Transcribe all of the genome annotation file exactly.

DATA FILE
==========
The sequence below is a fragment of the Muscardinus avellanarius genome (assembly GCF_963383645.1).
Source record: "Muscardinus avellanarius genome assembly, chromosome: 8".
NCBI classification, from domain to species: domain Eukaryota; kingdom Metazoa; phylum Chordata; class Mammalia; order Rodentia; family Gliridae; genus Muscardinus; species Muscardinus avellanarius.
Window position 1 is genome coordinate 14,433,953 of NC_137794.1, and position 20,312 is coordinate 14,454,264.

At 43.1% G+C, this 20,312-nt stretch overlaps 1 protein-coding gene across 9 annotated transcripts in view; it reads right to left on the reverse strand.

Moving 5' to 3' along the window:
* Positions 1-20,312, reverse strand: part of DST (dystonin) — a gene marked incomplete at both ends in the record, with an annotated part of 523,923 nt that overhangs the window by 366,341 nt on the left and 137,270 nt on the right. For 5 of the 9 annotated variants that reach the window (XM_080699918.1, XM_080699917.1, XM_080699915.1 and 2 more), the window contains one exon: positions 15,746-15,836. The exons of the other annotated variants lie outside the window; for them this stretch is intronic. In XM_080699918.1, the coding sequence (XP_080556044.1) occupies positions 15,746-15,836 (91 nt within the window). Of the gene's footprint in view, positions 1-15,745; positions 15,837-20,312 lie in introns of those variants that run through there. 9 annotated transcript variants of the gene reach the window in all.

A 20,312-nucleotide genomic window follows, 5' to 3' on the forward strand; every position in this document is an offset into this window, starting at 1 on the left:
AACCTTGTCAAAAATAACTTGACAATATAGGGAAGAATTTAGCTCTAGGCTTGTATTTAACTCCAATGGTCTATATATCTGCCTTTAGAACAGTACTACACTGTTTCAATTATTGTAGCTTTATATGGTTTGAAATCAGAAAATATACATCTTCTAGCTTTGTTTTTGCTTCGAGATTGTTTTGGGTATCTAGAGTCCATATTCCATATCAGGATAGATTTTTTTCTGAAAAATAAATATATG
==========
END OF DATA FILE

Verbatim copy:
The sequence below is a fragment of the Muscardinus avellanarius genome (assembly GCF_963383645.1).
Source record: "Muscardinus avellanarius genome assembly, chromosome: 8".
NCBI classification, from domain to species: domain Eukaryota; kingdom Metazoa; phylum Chordata; class Mammalia; order Rodentia; family Gliridae; genus Muscardinus; species Muscardinus avellanarius.
Window position 1 is genome coordinate 14,433,953 of NC_137794.1, and position 20,312 is coordinate 14,454,264.

At 43.1% G+C, this 20,312-nt stretch overlaps 1 protein-coding gene across 9 annotated transcripts in view; it reads right to left on the reverse strand.

Moving 5' to 3' along the window:
* Positions 1-20,312, reverse strand: part of DST (dystonin) — a gene marked incomplete at both ends in the record, with an annotated part of 523,923 nt that overhangs the window by 366,341 nt on the left and 137,270 nt on the right. For 5 of the 9 annotated variants that reach the window (XM_080699918.1, XM_080699917.1, XM_080699915.1 and 2 more), the window contains one exon: positions 15,746-15,836. The exons of the other annotated variants lie outside the window; for them this stretch is intronic. In XM_080699918.1, the coding sequence (XP_080556044.1) occupies positions 15,746-15,836 (91 nt within the window). Of the gene's footprint in view, positions 1-15,745; positions 15,837-20,312 lie in introns of those variants that run through there. 9 annotated transcript variants of the gene reach the window in all.

A 20,312-nucleotide genomic window follows, 5' to 3' on the forward strand; every position in this document is an offset into this window, starting at 1 on the left:
AACCTTGTCAAAAATAACTTGACAATATAGGGAAGAATTTAGCTCTAGGCTTGTATTTAACTCCAATGGTCTATATATCTGCCTTTAGAACAGTACTACACTGTTTCAATTATTGTAGCTTTATATGGTTTGAAATCAGAAAATATACATCTTCTAGCTTTGTTTTTGCTTCGAGATTGTTTTGGGTATCTAGAGTCCATATTCCATATCAGGATAGATTTTTTTCTGAAAAATAAATATATG